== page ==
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June 11, 2007

The Sopranos Ending

Well, you didn't think that the Sopranos finale, the very last episode of the ninth season, was going to have a clear cut ending did you? My guess is that now we all know said Sopranos ending, viewing figures for the ninth series in the UK will be well down:

The much-awaited conclusion of "The Sopranos" was broadcast in the US last night and, true to form, it defied expectations of a grand finale.

In the end, life continues as normal for the Soprano family in Essex County, New Jersey - violence, dodging the Feds and marital strife remain a part of daily life - we just won't be able to watch it.

In a way it's appropriate. The Sopranos never did tie up all the loose plot ends in each and every show, nor even season. So leaving the characters as if they are in fact real people, with the major and minor problems unresolved, is true to the basis of the show.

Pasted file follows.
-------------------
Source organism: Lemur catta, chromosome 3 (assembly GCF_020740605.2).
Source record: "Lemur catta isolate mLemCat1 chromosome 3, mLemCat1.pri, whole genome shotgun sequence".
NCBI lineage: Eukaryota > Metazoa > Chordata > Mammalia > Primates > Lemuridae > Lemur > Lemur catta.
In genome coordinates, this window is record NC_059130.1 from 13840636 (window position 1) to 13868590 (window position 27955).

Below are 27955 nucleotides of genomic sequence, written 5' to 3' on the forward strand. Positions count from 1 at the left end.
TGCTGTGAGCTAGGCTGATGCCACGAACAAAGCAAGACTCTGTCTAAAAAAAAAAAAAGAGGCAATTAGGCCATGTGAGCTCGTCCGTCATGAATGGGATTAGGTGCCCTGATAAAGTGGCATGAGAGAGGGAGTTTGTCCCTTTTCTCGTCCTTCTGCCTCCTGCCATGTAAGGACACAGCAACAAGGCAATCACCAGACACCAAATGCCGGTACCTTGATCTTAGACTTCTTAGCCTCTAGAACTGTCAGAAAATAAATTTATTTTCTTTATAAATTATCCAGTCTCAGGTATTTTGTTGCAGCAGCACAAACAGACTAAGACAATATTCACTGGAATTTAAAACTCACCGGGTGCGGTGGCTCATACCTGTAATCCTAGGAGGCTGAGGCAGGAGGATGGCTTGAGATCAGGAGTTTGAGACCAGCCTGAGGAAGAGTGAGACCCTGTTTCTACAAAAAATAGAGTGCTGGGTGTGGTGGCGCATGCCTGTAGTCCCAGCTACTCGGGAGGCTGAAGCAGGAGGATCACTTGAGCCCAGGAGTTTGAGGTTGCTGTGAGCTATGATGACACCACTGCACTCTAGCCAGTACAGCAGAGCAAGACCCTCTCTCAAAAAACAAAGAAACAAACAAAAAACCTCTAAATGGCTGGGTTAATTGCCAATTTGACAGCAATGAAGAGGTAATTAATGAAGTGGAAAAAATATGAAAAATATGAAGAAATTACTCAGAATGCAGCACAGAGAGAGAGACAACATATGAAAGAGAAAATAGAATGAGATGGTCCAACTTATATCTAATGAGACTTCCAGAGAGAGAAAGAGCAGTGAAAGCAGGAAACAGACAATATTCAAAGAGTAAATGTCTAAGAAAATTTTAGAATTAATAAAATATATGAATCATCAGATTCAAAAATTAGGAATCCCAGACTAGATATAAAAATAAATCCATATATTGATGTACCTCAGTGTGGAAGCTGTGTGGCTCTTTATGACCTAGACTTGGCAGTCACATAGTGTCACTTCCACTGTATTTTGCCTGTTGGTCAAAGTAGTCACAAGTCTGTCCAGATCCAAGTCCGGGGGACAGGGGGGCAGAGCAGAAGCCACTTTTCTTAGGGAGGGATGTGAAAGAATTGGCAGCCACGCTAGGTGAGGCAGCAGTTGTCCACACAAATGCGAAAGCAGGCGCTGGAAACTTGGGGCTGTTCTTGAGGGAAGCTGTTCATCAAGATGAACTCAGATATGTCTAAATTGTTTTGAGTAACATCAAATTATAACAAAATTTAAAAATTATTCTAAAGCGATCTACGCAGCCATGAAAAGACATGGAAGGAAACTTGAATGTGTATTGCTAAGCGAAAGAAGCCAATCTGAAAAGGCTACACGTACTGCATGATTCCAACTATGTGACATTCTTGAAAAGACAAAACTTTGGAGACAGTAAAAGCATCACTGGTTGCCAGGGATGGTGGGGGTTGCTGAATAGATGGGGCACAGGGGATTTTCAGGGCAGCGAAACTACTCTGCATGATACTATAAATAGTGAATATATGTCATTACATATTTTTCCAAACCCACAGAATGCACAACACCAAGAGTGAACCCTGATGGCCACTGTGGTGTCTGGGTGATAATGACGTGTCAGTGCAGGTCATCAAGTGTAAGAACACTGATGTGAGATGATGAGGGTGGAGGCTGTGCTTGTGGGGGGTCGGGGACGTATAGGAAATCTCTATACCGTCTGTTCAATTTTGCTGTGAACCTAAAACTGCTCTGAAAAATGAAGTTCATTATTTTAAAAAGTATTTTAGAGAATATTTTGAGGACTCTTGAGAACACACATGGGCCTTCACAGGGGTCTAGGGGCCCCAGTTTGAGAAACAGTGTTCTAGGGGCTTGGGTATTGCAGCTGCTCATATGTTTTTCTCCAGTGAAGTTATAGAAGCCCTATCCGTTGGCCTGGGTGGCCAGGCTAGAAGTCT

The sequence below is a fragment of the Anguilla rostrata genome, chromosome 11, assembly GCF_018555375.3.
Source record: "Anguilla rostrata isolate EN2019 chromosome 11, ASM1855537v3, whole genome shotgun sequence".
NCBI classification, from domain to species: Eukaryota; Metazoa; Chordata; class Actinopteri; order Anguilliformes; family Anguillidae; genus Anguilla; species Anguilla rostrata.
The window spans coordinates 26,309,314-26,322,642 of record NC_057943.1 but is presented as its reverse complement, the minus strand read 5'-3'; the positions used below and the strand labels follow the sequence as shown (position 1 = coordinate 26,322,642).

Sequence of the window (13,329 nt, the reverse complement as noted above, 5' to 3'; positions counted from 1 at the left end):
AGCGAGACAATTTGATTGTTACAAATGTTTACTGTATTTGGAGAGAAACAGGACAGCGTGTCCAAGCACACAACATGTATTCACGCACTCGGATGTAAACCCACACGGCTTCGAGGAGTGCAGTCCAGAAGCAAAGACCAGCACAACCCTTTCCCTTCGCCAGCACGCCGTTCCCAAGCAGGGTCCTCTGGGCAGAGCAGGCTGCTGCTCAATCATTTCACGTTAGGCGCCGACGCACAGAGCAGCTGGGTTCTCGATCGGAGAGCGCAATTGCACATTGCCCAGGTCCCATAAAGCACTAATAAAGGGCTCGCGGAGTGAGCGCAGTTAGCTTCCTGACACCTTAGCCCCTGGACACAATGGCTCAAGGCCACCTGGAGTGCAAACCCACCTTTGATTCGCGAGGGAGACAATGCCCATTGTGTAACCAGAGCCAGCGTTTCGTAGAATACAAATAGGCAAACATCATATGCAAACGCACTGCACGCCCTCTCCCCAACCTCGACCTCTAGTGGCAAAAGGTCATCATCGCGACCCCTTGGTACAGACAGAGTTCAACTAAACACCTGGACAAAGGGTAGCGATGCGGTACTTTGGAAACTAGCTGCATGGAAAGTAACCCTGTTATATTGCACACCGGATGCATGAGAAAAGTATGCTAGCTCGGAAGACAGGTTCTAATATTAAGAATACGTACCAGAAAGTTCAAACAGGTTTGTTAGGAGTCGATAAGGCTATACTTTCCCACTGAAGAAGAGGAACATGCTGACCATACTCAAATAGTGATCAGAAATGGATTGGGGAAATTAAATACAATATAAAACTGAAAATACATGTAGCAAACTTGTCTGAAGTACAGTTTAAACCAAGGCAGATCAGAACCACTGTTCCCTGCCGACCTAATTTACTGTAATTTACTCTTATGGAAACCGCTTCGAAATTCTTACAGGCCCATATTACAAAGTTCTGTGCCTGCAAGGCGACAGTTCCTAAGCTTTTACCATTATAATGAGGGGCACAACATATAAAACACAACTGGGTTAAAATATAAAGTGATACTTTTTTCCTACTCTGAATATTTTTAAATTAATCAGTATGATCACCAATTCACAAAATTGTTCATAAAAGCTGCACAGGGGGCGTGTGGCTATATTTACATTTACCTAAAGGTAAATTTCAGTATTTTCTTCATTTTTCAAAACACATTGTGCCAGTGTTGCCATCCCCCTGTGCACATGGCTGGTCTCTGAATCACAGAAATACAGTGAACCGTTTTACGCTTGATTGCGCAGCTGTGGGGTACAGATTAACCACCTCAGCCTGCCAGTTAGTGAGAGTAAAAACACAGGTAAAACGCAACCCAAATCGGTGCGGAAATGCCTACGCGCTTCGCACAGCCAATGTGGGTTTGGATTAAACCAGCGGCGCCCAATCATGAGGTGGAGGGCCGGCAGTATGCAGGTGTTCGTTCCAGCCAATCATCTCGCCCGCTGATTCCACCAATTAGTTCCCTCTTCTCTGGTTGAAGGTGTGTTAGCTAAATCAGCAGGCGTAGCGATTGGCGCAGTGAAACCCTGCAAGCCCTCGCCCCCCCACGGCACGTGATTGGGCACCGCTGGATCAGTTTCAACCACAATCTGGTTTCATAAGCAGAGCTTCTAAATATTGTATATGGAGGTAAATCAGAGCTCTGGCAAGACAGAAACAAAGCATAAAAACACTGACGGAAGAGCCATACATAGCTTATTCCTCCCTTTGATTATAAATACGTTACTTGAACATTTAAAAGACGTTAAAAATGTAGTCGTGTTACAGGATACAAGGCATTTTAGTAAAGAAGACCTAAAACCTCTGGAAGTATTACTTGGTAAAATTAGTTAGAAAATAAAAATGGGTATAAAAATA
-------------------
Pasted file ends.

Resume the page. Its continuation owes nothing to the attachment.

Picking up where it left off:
James Gandolfini, who plays Tony, has admitted that he is ready to let the character go after years of whacking enemies and friends and lounging in his strip club, Bada Bing.

The series ended as Tony, Carmela, A.J. and Meadow arrived for a family dinner at a diner, in a tense moment crying out for a burst of violence. As they sat at the table studying menus, menacing-looking people mingled nearby, possibly plotting the family's demise in a hail of bullets.

But there is no way of knowing if there was a bloody climax, because the series just ends there - in suspense.

I do wonder though, with no neat tying up of the plot lines, when the various actors and actressess are in their more mature periods and the money isn't coming in quite as it used to, are we going to see a reunion? Just as with The Police, The Who, and for all I know Yes is still touring somewhere.

What, The Sopranos, The Geriatric Years?

Jeff Jarvis is amusing on the Sopranos ending:

At the NJ.com forums, the ending confused some folks: They thought their TV’s had died. Damned TiVo, cut off again. Art appreciation in the land of the Sopranos. Existentialism doesn’t play outside Princeton.